Players interactively place pinned charges on the screen to direct the “Mite” (+1) into the hole. At the harder levels curved trajectories are made. Embedded tutorials help guide the player.
About Mitey's Electric Field
Mitey’s Electric Field starts with a short tutorial on charges and the E-field. The player is then able to move “Mitey”, a mischievous, escaped mite with a charge of +1. In an embodied manner players drag and place “pinned” charges anywhere on the screen and can observe the multiple vectors in the changing E-field by clicking on the “sunglasses” icon.
With more than 10 levels, students earn gold stars for perfecting manipulation of the E-field as they play. The physics in the game are based on Coulomb’s Law so that acceleration and electrostatic forces are accounted for.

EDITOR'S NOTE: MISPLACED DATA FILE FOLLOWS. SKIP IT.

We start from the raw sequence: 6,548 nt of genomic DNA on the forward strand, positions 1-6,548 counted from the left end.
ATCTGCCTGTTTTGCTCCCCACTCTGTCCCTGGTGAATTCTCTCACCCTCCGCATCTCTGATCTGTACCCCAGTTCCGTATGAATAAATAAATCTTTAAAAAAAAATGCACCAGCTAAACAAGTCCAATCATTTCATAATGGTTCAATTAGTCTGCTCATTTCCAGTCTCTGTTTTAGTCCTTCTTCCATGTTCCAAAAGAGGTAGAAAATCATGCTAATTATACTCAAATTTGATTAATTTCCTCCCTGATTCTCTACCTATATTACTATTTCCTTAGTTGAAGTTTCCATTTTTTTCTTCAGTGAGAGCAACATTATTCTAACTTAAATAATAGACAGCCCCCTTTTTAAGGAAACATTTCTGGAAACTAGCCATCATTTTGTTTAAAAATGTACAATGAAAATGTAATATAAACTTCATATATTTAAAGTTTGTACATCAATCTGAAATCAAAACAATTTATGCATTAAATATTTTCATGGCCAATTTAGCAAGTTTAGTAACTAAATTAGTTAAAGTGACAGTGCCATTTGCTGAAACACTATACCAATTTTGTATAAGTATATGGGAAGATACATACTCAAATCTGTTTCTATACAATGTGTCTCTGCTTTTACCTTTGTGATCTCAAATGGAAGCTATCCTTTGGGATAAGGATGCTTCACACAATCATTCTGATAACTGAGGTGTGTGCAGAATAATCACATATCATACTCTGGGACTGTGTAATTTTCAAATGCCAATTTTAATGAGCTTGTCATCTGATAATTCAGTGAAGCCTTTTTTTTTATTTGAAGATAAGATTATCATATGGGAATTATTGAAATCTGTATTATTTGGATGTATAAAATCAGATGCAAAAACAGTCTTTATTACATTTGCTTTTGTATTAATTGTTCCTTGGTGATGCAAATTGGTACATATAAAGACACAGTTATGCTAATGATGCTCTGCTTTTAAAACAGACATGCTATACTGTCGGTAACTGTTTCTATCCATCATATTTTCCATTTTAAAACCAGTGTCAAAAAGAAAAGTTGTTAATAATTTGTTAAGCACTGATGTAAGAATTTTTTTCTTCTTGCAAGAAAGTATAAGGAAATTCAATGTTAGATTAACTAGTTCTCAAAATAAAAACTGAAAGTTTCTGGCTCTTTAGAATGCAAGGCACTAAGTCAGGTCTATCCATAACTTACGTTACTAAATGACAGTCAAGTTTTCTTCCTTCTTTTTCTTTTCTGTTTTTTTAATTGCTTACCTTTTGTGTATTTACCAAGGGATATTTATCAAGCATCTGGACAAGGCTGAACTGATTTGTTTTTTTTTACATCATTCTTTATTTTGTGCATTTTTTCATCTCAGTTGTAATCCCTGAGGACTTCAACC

In the harder levels, obstacles are placed in Mitey’s path, so students can try to visualize the multiple positive and negative pinned charge interactions that will move Mitey. Students will be able to explore pinning the charges in patterns that move Mitey in curved trajectories!
Upon completion of this game, players will understand:
- Like charges repel each other
- That opposite charges attract each other
- That the magnitudes of the pinned charges affect the acceleration of the unpinned charge (Mitey)
- That distance affects positive acceleration and negative acceleration
- The E-field is highly interactive, all charges affect each other into infinity
- An engaging mechanism for visualizing, and confirming, the multiple interactions in a complex E-field
Johnson-Glenberg, M. C., & Megowan-Romanowicz, C. (2017). Embodied science and mixed reality: How gesture and motion capture affect physics education. Cognitive Research: Practices and Implications. 2, 24. 10.1186/s41235-017-0060-9.
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This material is based upon work supported by the National Science Foundation under Grant No1020367. Any opinions, findings, and conclusions or recommendations expressed in this material are those of the author(s) and do not necessarily reflect the views of the National Science Foundation.